I’m actually in complete agreement with the town of Clarington’s council – I agree that the Durham Region Humane Society should evaluate the use of the megaphone.  I hope any review they conduct will be impartial and accurate, and in the best interest of the animals whilst balancing the rights of the protesters.  At this time, there seems to be a lack of evidence that animals are being spooked by protesters at the zoo,  despite the outrageous stories you may read on pro-zoo boards to discredit the animal rights activists.

Blogger Laura Templeton describes the attempts to discredit the animal rights community.  I’ve also observed this phenomenon reaching a fever pitch over the TZ-3 elephants transfer to PAWS – during and after which so many outright fabrications surfaced about activists!  If the animal rights community in Durham Region and the GTA committed ¼ of the horrible acts that are attributed to us, many of us would have been jailed and completely ostracized from our communities.

Even if there is disagreement over Limba’s care or her long-distance trips,  we must acknowledge that animals just do not belong stuck in our world irrespective of how well we treat them. I am not anti-zoo myself, since many animals do well in captivity or are capable of thriving in carefully constructed enviros.  But Canada is not geographically suited to animals that evolved in equatorial climates or evolved to travel long distances as part of their routine or foraging habits.  Elephants’ bodies were designed to shed heat and not struggle to maintain it.  Cold climates and tight enclosures – they’re a far cry from the vast hot expanses of elephants’ natural environments.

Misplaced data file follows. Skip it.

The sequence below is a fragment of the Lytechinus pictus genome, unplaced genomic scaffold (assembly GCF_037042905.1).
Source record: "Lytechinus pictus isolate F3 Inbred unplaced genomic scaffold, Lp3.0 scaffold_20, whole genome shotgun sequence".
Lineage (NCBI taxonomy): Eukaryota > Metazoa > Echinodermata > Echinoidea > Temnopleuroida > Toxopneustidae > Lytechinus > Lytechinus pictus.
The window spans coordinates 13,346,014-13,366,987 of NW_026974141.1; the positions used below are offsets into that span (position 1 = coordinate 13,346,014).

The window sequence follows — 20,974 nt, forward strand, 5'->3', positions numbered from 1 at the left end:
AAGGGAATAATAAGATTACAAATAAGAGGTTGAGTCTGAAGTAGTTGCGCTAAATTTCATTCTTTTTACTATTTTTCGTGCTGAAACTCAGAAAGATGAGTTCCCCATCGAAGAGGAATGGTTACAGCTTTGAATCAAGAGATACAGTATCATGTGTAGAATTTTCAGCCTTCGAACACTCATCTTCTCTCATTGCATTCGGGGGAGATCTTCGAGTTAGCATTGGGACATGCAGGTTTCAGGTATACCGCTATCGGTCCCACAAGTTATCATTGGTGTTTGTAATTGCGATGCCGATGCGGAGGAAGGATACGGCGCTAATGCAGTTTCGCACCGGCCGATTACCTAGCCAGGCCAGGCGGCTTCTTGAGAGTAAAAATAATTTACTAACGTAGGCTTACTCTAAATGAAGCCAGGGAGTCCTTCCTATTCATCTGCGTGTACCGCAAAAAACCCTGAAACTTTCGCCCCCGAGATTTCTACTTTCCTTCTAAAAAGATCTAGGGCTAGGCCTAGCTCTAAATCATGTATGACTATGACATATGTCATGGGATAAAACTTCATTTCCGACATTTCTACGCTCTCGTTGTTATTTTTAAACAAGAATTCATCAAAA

taj mahal and elephants

© Heather Clemenceau

It cannot be said that because Limba seems to be a gentle elephant that she is therefore predictable in her behaviour either.  Behaviour can change unexpectedly as these animals may eventually snap from years of stress.   Limba has apparently hurt several trainers in the past.  When I saw her at the zoo a couple of months ago, she stood at the extremity of her paddock with her head faced as far away from gawkers as possible.  Even if Limba is treated well when she is travelling to circus events, wedding promotions, or winery outings, seeing her at these types of events desensitizes people to the plight of performing animals and encourages people to visit Ringling Brothers circus which has a nightmarish reputation for abusive practices.  This perpetuates the breeding of animals that will only have to endure captivity, unsuitable environments, and abusive training methods in circuses.

I don’t personally doubt that Limba has accepted her caretakers, but again, she really had little choice.  Humans are a poor substitute for members of an animals’ own species.  It cannot be said to be free will when there is an absence of choice.